Friday, February 27, 2009


Argh -- I was happy to be home until I came in to my house this evening, and heard the barking/yapping dog who apparently is now occupying an adjoining condo. I *so* hope that a) it's visiting, and b) its people leave soon. It sounds upset -- but mostly, it sounds annoying.

The trip to Florida was really good. More on that later.

First, though, this is something that should scare the bejesus out of you -- whether you're a professional, a manager or a blue-collar worker: the Employee Free Choice Act

Be aware: this sounds like a good thing. It sounds like easier access to unionization, and an opportunity for workers to be more in control of their relationships with employers. It sounds like a real break for the middle class, and a chance to level the playing field between corporations and citizens. But there are a few key areas of the bill that make it anything but free or choice for employees.

- Employees will lose the right to secret ballot voting to certify participation in a union. Under the current laws, if a union gains 30% of the workforce's signatures on a petition/cards, they can call for a secret ballot vote to certify the union. Then, both the union and employer have the opportunity to state their position, and the employees have a secret ballot vote. The union is certified when it receives a majority of the workers' votes.

- Under the proposed legislation, union organizers can get a new union automatically certified with 50% plus one of the employees signing a certification card, which can be presented anywhere -- work, home, the gym, a bar, etc. There's no public discussion, and the employer and 50% minus one of the employees can be entirely unaware that the process is going on.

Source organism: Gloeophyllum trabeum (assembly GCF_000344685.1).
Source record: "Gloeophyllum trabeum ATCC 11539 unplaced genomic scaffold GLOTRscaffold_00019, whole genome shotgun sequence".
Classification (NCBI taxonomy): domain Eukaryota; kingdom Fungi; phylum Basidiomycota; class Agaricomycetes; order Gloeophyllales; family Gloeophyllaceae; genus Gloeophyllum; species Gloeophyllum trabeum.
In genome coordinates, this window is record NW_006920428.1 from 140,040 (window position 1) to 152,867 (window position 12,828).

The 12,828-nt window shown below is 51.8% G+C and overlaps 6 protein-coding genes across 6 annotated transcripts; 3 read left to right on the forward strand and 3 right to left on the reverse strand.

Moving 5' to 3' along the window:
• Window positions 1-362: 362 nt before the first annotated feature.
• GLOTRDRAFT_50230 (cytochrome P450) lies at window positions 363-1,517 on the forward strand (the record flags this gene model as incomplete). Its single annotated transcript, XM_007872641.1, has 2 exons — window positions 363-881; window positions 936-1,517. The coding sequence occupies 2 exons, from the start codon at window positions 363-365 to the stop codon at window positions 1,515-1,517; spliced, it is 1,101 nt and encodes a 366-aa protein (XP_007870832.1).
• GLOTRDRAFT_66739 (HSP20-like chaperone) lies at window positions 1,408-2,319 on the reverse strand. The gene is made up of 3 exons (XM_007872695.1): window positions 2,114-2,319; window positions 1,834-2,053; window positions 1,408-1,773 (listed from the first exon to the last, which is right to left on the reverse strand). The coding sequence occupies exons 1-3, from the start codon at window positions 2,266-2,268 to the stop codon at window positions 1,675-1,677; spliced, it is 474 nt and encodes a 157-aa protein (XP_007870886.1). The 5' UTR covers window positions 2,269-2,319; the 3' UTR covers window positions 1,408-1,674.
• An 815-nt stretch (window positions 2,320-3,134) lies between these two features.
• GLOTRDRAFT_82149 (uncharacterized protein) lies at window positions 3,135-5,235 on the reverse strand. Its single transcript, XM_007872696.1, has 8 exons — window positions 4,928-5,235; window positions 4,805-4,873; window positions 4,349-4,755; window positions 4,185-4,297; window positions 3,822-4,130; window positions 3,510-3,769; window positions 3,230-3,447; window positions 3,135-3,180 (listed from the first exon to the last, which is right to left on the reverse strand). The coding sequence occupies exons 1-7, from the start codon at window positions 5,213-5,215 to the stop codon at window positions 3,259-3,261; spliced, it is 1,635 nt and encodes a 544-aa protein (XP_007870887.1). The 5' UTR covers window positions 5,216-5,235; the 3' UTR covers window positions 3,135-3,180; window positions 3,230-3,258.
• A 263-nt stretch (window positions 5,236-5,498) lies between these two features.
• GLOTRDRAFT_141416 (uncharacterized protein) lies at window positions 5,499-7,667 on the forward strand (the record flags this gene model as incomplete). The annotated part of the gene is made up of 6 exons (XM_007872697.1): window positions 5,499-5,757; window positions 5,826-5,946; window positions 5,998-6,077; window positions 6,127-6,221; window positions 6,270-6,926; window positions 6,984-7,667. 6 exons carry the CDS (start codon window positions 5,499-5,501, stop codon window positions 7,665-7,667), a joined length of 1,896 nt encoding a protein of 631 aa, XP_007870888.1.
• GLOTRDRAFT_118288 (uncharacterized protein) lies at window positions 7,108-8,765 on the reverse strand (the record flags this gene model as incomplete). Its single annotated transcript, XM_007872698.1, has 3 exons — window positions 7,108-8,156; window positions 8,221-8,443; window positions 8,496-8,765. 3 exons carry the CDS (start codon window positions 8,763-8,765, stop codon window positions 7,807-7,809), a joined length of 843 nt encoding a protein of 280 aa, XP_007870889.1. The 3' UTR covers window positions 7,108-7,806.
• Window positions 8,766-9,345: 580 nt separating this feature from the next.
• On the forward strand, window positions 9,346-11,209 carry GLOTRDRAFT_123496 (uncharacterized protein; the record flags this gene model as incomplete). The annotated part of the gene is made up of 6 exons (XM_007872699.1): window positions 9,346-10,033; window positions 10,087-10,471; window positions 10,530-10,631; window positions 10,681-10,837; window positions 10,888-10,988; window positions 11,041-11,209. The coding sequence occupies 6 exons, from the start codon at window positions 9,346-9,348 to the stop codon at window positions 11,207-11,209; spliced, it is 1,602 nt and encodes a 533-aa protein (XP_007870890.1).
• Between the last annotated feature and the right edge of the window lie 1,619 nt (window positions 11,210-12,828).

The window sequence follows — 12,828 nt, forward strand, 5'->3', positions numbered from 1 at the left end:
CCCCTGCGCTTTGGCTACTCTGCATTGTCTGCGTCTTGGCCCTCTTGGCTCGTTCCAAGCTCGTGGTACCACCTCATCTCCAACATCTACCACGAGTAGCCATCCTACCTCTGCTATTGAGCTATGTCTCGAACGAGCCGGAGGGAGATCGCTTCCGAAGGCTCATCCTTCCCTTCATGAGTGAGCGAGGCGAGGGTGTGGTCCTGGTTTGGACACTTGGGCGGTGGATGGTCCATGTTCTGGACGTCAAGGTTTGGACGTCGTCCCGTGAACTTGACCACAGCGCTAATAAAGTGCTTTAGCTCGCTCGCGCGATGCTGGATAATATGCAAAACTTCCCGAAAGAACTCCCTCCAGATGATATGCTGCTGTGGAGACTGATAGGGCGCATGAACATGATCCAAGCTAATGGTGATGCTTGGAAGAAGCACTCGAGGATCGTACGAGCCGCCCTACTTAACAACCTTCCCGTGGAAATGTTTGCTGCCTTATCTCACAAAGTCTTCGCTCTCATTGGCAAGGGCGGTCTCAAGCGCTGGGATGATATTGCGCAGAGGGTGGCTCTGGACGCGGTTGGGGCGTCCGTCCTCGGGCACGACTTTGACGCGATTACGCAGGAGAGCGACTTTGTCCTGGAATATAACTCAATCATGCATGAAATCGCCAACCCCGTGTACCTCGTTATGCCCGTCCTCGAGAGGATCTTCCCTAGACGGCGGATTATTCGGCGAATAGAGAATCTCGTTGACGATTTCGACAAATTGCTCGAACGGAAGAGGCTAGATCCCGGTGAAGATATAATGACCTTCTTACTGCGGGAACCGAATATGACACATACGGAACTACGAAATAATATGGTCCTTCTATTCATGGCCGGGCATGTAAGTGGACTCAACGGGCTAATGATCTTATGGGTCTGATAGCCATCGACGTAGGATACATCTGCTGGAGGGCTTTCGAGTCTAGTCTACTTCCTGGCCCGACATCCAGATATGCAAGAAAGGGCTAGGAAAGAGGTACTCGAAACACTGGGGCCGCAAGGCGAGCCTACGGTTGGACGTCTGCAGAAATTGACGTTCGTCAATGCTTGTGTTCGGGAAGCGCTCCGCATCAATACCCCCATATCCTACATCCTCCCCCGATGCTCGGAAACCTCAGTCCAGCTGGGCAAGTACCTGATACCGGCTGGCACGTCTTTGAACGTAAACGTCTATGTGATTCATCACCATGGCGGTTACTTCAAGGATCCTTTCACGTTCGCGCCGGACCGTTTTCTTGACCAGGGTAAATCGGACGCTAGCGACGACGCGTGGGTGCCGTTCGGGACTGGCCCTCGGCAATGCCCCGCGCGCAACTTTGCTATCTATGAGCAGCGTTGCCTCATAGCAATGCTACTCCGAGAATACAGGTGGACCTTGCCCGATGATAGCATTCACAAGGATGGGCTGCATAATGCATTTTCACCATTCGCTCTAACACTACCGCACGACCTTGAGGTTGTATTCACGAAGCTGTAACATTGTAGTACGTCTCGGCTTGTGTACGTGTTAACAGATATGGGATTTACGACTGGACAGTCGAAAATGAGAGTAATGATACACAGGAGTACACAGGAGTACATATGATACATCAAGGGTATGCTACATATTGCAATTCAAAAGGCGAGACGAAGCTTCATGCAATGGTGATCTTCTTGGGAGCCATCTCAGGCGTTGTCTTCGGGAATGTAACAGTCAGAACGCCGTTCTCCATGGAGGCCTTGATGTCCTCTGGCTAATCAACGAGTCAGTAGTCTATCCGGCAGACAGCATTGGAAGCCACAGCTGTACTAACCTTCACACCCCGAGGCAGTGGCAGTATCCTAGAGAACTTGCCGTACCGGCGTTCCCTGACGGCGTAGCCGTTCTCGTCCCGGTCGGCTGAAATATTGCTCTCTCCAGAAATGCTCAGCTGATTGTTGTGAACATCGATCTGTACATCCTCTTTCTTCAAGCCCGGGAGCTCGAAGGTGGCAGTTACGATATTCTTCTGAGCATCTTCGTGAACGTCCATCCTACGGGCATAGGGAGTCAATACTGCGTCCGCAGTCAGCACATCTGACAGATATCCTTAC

- The cards become public record -- that is, employer and union can see who signed/didn't sign. This card check scam is scary -- it leaves employees subject to harassment from employer and/or the union: depending on which way the employee 'voted.' (Incidentally, the card check system is something that American organized labor helped to stop in Mexico.)

- After 90 days of negotiation, if the employer and union cannot agree on a contract, the matter is referred to compulsory Federal mediation. If another 30 days pass, and the two sides can't agree, the case goes to binding arbitration, and both sides lose the right to make any changes to the contract -- and the subsequent contract is in place for at least two years, with no provision for changes.

- Employees who did not sign on with the union and/or employees who were not aware/informed of the process must still pay union dues. They may elect not to "join" the union, but have no recourse to independently lobby with the employer, or ability to refuse to pay the dues.

It's funny -- until reading this bill, which has been around for years but never gotten off the ground, I would have said I was pro-union. In fact, I think I'm still probably on the side of organized labor, when it's fair, protects workers from discrimination and unsafe and/or poor working conditions. Unions serve a valuable societal role, but not when their methods are corrupt -- then they become no better than the corporations that they so decry. Eliminating the secret ballot and employees' opportunities to be fully informed is a recipe for the denigration of the respect that every worker deserves; there's nothing free choice about that.

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